Winner | Photographer of the Year – Portfolio
by — Srikanth Mannepuri
In sheltered tropical and subtropical coastal areas all around the globe, you will find one of the most biologically complex ecosystems on Earth, mangroves. These unique coastal wetlands serve as a bridge between land and sea. They are both providers and protectors—home to a vast diversity of fish, bird and reptile species, a source of livelihood for countless coastal communities, and an effective carbon sink and flood barrier.
Sadly, today, mangrove forests are being cleared at an alarming rate and have become a globally threatened habitat. The photostory focuses on the mangrove forests of coastal Andhra Pradesh, however, the threats and losses ring true for any mangrove habitat anywhere in the world. The images have been deliberately captured with a drone to zoom out first before we zoom into the problem. The bird's eye view perfectly captures the magnitude, scale and gravity of the situation.
What's worse? As global temperatures rise, sea levels are rising too, further destroying mangroves and endangering coastlines. It's a vicious downward spiral! Looking at such issues in isolation would be a fatal flaw. Humans and insects, reptiles and mammals, mountains and seas—are all part of an intricately woven fabric. A tiny tear in one corner is enough to unravel the entire piece. Here, the photographer attempts to tell the tale of one such tear that has gone unnoticed for too long.
A small boat carrying timber collected from the mangrove forests flanking the canal leaves for the nearby coastal village. One boat from one village in a single afternoon is amassing a ton of wood! When compounded, this contributes enormously to the problem of mangrove deforestation. Slowly but surely, it is uprooting the ecosystem, one tree at a time.
At first glance, you notice the proximity of the mangroves to the coastal settlement. But as you zoom in, the problems start to appear. The inappropriate disposal of plastic waste and the release of untreated sewage into the water affect an abundance of life forms that are dependent on these forests.
Plastic waste is everywhere today, and mangroves are no exception. Even though many of these places are not accessible to the public, pet bottles and other single-use plastics have managed to reach them.
Nets discarded by fisherfolk, who make up a large percentage of the coastal community, pose a significant threat to the wildlife in the region. In mangrove forests, where the tide constantly washes in and out, discarded nets get stuck on trees and shrubs and can fatally trap reptiles and birds. Here, you can see a Dog-faced Water Snake that got entangled in a net and eventually died.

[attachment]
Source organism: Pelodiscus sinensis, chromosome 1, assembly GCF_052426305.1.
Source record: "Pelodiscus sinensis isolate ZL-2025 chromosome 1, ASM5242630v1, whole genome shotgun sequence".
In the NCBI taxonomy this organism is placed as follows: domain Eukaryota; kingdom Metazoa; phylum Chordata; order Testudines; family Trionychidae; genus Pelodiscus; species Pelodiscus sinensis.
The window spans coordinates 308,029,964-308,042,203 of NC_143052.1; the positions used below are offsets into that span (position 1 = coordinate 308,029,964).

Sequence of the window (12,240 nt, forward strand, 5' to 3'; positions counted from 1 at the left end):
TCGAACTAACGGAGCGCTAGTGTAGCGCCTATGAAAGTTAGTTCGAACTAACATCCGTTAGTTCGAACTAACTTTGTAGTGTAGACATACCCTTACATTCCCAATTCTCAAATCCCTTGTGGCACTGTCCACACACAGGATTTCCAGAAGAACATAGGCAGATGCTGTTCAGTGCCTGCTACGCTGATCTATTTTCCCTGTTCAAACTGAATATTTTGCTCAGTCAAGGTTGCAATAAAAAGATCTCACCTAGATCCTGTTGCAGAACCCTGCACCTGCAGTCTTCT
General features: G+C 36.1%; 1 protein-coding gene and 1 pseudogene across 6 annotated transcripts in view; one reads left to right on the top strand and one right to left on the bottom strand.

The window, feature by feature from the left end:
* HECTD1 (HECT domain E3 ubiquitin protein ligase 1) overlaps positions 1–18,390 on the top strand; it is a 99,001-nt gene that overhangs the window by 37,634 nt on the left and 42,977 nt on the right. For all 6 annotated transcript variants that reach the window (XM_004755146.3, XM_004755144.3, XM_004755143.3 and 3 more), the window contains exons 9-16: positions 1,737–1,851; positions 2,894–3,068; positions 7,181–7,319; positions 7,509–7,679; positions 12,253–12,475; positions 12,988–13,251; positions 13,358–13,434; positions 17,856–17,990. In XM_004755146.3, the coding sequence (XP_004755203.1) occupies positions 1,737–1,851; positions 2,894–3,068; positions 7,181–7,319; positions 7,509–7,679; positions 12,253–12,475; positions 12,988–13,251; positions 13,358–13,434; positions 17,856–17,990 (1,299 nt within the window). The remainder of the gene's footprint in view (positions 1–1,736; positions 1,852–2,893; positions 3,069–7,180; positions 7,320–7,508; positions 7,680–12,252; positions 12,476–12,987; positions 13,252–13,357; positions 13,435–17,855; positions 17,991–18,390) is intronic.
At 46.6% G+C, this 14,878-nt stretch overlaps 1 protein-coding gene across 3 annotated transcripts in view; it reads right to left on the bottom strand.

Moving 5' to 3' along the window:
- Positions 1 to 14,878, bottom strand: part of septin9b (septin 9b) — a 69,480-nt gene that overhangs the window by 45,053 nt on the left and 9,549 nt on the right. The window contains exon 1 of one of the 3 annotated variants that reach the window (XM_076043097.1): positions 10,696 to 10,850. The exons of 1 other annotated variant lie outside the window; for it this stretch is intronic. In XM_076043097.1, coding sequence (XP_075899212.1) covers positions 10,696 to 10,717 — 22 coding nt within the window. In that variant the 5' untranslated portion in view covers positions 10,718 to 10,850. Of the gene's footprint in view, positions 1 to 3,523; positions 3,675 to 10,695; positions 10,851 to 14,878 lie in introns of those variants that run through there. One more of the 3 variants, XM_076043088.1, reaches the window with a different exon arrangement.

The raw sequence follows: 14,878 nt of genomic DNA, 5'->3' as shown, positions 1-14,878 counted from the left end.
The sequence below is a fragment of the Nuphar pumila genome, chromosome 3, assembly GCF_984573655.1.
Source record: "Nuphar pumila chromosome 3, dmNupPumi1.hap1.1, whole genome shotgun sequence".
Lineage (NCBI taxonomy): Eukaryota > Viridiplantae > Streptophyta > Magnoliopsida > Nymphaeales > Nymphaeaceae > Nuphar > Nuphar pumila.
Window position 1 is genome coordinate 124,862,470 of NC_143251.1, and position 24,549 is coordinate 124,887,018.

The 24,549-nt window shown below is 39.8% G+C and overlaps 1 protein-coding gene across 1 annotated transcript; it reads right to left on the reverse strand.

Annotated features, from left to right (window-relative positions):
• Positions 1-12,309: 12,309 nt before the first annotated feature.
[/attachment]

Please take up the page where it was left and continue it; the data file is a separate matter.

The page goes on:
The photograph shows a large industrial plant in close proximity to mangrove forests. Annually, hundreds of acres of wetlands are cleared to make room for large industries. These plants also typically release large amounts of effluents into the nearby water bodies, which form an impervious toxic layer on the surface, proving lethal to the fauna and flora.
Mangroves are three times as effective as territorial forests in trapping greenhouse gases, making them one of the most effective tools to address global warming. But they are slowly, quietly being wiped out. What you are seeing here is a barren wasteland where hundreds of acres of verdant forests once stood. The land is cleared for various reasons, primarily to create space for industries and aquaculture ponds.
The photograph captures the scale at which aquaculture is taking over mangroves along India's coastline. In order to keep up with the rising demand for fish and shrimp, more and more mangroves are giving way to aquaculture farms. The loss of mangroves means the loss of precious carbon sinks and one of nature's most efficient natural barriers against floods. But the problem does not end there. For high yields, these ponds are packed to their limits with fish/shrimp seeds, and for them to survive within such unnatural constraints, antibiotics, chemicals, and fertilisers are pumped in. On several occasions, the toxic byproducts and effluents are released untreated into the freshwater canals that eventually mix with the natural estuaries among mangroves, polluting them beyond immediate repair.
The Fishing Cat is one of the iconic species of these unique ecosystems. This particular individual got trapped while trying to prey on domestic poultry in one of the villages adjoining the mangrove forest. Thankfully, the locals contacted the forest department immediately and the cat was rescued. After a thorough examination by the veterinary doctor, the Fishing Cat was deemed healthy and was released back into the same forest. This is an example of a well-managed situation by the locals and the forest department. Unfortunately, not all animals that wander into human settlements are this lucky!
Mangroves are unique ecosystems that thrive at the precipice of saline oceans and freshwater estuaries. But the rising sea levels mean more influx of salt water into the estuaries, resulting in unfavourable conditions of mangroves. Sadly, forests that have survived hundreds of years are now at the mercy of global warming.
While forest fires are one of the most visible impacts of global warming, how they impact mangroves is not seen and hence not understood. The photograph shows you explicitly what the impact looks like! While fires eat away forests of the land, oceans drown forests of the water. Having documented these mangroves for several years, the photographer has seen how much they have receded over the same period. He hopes that your scrutiny of the photostory will be our collective first step to protecting the mangrove generations of tomorrow!
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